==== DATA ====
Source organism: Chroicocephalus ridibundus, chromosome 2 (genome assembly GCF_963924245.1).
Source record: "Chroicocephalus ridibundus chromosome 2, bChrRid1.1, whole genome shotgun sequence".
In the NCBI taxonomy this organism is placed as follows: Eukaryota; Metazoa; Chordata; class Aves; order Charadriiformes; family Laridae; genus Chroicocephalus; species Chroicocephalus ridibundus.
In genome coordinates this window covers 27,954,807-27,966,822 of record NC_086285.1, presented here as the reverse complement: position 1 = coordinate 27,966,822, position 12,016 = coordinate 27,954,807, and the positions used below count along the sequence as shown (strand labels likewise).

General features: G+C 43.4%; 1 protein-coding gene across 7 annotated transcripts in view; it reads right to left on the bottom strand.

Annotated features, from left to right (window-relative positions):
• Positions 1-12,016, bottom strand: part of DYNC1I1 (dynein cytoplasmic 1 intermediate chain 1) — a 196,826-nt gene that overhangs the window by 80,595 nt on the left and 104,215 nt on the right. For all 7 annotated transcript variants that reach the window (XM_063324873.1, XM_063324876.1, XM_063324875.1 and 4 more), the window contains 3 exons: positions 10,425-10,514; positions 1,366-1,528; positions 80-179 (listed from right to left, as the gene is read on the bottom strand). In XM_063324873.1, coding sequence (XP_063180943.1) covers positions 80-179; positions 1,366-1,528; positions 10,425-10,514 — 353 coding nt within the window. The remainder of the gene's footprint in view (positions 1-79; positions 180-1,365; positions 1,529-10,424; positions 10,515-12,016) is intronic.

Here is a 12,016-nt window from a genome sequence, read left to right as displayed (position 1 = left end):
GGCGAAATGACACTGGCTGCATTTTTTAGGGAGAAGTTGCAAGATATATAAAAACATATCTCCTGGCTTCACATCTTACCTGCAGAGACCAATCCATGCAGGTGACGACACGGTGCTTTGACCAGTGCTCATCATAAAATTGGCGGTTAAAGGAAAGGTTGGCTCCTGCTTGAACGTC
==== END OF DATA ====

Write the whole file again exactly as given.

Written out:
Source organism: Chroicocephalus ridibundus, chromosome 2 (genome assembly GCF_963924245.1).
Source record: "Chroicocephalus ridibundus chromosome 2, bChrRid1.1, whole genome shotgun sequence".
In the NCBI taxonomy this organism is placed as follows: Eukaryota; Metazoa; Chordata; class Aves; order Charadriiformes; family Laridae; genus Chroicocephalus; species Chroicocephalus ridibundus.
In genome coordinates this window covers 27,954,807-27,966,822 of record NC_086285.1, presented here as the reverse complement: position 1 = coordinate 27,966,822, position 12,016 = coordinate 27,954,807, and the positions used below count along the sequence as shown (strand labels likewise).

General features: G+C 43.4%; 1 protein-coding gene across 7 annotated transcripts in view; it reads right to left on the bottom strand.

Annotated features, from left to right (window-relative positions):
• Positions 1-12,016, bottom strand: part of DYNC1I1 (dynein cytoplasmic 1 intermediate chain 1) — a 196,826-nt gene that overhangs the window by 80,595 nt on the left and 104,215 nt on the right. For all 7 annotated transcript variants that reach the window (XM_063324873.1, XM_063324876.1, XM_063324875.1 and 4 more), the window contains 3 exons: positions 10,425-10,514; positions 1,366-1,528; positions 80-179 (listed from right to left, as the gene is read on the bottom strand). In XM_063324873.1, coding sequence (XP_063180943.1) covers positions 80-179; positions 1,366-1,528; positions 10,425-10,514 — 353 coding nt within the window. The remainder of the gene's footprint in view (positions 1-79; positions 180-1,365; positions 1,529-10,424; positions 10,515-12,016) is intronic.

Here is a 12,016-nt window from a genome sequence, read left to right as displayed (position 1 = left end):
GGCGAAATGACACTGGCTGCATTTTTTAGGGAGAAGTTGCAAGATATATAAAAACATATCTCCTGGCTTCACATCTTACCTGCAGAGACCAATCCATGCAGGTGACGACACGGTGCTTTGACCAGTGCTCATCATAAAATTGGCGGTTAAAGGAAAGGTTGGCTCCTGCTTGAACGTC